When you are being investigated at work, how you should respond depends on why you are invovled. You may be investigated for possible criminal law violations, civil law or company policy violations. While a criminal law violation may result in jail time if you're accused of breaking a company policy you potentially may be disciplined including losing your job.
If it's a potential violation of criminal law you have a Fifth Amendment right not to incriminate yourself. You also have a right to an attorney. If what's being investigated involves claims you may have broken criminal laws you should retain a criminal defense attorney and not discuss the matter with your employer. If you don't know of a criminal defense attorney, contact as and we can refer you to one.
If you're being investigated for something like discrimination or sexual harassment it's not a criminal matter (unless the allegations include stalking, threats, physical touching or sexual assault) so you have no Fifth Amendment protections and failing to cooperate with an investigation could also be disciplined, including losing your job. But that doesn't mean you have no options.
Ask what the investigation's about. Ask for some time so you can think about it and look for memos or emails that may be relevant. You probably won't be disciplined for not immediately jumping into an investigation.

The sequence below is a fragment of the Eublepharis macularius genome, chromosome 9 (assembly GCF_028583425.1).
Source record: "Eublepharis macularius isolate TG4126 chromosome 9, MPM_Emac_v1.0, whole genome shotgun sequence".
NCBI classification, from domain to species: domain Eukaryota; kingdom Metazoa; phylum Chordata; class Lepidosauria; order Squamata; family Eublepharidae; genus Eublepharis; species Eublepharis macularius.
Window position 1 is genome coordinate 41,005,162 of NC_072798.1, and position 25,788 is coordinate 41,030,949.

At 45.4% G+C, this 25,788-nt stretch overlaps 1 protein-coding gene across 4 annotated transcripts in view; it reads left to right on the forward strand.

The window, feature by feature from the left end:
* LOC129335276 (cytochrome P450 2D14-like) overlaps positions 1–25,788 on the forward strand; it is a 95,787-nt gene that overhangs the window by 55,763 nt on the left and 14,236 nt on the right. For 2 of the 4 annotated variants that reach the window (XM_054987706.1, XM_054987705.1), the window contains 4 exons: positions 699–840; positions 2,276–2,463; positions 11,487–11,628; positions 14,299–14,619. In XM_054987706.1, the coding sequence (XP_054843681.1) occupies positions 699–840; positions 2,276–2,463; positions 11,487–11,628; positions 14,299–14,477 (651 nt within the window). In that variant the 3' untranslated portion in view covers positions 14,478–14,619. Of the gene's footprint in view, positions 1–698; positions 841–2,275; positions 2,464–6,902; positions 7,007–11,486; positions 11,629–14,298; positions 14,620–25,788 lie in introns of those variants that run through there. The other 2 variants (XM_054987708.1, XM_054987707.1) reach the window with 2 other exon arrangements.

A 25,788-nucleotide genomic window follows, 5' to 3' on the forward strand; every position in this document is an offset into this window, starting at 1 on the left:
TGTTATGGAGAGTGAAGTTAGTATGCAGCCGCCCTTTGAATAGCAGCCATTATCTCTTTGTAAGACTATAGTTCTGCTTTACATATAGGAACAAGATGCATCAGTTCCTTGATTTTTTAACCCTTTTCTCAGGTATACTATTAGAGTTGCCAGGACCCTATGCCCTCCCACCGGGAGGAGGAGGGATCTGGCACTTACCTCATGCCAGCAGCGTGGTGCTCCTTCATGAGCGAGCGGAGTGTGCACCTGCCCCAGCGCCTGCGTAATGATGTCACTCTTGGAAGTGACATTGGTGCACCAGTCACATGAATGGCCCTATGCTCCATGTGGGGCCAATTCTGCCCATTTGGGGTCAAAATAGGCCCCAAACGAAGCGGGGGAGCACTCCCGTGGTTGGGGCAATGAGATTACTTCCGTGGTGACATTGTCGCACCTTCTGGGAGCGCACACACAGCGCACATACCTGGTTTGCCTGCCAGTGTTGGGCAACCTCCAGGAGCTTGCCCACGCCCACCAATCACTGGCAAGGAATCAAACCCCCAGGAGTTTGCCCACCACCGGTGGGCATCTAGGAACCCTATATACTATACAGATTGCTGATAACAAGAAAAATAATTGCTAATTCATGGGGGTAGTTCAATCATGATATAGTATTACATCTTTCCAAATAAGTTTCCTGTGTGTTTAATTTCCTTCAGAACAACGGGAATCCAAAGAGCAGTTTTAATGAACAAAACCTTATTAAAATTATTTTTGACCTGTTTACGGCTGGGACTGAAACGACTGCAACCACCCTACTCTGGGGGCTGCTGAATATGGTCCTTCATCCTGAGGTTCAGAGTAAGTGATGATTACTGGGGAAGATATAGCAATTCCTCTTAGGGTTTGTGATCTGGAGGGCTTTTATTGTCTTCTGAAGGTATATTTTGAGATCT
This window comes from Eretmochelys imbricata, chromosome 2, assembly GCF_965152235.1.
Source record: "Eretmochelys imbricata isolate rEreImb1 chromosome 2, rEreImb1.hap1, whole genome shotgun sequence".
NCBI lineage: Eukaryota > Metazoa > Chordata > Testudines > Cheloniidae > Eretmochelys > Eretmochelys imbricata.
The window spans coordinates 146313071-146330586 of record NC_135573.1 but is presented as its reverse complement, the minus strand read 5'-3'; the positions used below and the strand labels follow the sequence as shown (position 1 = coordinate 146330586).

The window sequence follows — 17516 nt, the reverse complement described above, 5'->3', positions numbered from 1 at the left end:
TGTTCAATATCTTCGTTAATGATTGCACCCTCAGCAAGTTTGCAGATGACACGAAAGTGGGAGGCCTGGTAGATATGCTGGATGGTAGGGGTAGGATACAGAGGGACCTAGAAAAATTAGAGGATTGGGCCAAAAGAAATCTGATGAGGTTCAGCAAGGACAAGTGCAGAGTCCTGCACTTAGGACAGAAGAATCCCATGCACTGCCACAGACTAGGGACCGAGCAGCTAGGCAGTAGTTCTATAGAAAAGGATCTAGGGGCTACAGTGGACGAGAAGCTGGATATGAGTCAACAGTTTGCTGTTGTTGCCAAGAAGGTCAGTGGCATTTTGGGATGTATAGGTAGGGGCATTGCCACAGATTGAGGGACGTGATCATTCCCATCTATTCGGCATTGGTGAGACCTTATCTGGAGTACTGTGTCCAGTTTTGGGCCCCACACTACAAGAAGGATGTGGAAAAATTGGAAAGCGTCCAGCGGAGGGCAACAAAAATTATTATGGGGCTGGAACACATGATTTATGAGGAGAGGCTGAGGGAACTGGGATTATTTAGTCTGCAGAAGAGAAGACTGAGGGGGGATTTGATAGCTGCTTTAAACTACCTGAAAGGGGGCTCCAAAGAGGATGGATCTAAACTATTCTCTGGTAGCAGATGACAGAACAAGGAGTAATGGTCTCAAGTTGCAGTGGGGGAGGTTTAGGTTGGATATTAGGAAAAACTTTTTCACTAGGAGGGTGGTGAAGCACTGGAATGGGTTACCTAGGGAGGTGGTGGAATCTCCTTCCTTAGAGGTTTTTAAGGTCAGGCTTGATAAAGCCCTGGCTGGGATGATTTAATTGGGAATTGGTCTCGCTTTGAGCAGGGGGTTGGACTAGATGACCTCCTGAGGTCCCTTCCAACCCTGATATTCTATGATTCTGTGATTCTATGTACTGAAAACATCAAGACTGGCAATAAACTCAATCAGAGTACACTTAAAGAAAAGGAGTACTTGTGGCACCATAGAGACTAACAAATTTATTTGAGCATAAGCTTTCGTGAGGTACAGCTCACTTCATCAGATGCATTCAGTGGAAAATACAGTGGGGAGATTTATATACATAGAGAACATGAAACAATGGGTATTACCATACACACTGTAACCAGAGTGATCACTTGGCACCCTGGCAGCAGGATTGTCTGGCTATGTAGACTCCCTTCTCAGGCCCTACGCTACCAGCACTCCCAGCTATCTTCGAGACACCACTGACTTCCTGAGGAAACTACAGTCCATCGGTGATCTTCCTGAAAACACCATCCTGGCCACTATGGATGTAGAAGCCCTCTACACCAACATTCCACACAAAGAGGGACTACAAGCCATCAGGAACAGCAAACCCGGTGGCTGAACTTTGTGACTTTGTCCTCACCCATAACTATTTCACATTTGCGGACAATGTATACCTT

Call our office and talk to one of our attorneys. Ask what risks there are to you cooperating and whether you have rights (such as under a contract or state law) to have legal representation.
If it's a possible criminal matter it may be better not to cooperate and be fired than incriminate yourself and possibly face criminal charges (plus get fired).
Ask us about possible traps that could be ahead. Is your employer trying to establish grounds to fire you in response to your own discrimination complaint or because you complained about unethical or illegal acts by your employer? Your employer may be laying the groundwork to defend itself in a future lawsuit you may file against them.
Do not sign anything until you fully understand all of the details of any documents as well as ramifications of your signature. It is best that we sit down to review the documentation before you proceed.
Before there's a meeting with a manager or someone from human resources ask if you can bring a lawyer or a friend. You would like to have someone there in case there's a dispute as to what was said. You could also ask to record the meeting, especially if your employer is recording it so you can have it for your own records.
When the meeting takes place and the company has an attorney present, and your request for an attorney was denied, raise the issue again and ask again to have your own attorney there. Make sure you understand the questions, repeat them back to make sure you do, and answer them. If you made a prior complaint of discrimination or of unethical or illegal acts by the company include that in what you're discussing to make it clear you believe you may be suffering retaliation in response.
If you've done something improper or in violation of company policies or rules and admit it you could be fired immediately. You could also be fired for not cooperating with an investigation, trying to cover it up or lying about it. However, you could hire representation to help you negotiate to save your job and reputation. The choice is yours.